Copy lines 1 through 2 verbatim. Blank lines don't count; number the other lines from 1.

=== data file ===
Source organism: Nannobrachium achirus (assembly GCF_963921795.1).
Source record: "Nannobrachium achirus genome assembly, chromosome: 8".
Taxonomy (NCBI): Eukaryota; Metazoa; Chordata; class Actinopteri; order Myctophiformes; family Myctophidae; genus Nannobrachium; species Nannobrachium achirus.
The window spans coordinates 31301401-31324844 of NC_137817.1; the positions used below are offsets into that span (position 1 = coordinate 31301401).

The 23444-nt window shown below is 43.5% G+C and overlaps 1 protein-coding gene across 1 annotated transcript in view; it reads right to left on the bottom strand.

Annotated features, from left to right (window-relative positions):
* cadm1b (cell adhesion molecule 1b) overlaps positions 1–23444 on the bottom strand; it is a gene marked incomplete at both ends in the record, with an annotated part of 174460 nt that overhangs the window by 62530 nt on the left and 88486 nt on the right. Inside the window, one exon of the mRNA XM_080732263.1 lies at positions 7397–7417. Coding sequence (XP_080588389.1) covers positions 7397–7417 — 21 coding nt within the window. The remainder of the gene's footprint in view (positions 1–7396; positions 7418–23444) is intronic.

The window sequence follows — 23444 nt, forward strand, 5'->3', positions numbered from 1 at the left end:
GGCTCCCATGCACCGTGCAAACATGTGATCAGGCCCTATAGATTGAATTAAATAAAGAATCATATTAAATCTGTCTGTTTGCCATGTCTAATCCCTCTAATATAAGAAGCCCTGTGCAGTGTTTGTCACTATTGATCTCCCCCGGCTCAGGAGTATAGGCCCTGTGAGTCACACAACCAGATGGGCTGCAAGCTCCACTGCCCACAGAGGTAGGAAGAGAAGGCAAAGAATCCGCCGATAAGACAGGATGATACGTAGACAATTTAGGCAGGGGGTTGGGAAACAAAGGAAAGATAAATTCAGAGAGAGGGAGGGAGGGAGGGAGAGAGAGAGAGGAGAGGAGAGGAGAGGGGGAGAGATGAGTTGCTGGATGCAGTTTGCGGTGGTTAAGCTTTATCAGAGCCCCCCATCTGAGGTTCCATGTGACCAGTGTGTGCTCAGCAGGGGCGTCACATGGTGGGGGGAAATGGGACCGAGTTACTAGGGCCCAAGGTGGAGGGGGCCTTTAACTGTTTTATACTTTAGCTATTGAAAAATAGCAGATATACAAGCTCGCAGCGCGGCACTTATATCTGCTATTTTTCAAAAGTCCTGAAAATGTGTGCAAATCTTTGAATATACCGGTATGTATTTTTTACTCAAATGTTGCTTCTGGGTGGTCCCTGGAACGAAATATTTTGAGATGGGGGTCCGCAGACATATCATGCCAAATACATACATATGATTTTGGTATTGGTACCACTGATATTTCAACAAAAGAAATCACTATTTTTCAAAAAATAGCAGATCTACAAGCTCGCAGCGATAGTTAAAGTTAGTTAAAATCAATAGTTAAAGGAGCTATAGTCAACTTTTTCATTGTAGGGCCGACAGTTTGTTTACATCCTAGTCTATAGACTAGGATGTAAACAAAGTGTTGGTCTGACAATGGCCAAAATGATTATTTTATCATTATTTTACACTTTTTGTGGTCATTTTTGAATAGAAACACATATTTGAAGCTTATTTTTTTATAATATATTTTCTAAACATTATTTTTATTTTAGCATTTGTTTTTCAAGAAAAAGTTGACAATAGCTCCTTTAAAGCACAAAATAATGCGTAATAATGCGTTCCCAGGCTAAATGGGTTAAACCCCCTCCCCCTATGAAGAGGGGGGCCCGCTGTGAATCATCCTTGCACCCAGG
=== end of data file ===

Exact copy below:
Source organism: Nannobrachium achirus (assembly GCF_963921795.1).
Source record: "Nannobrachium achirus genome assembly, chromosome: 8".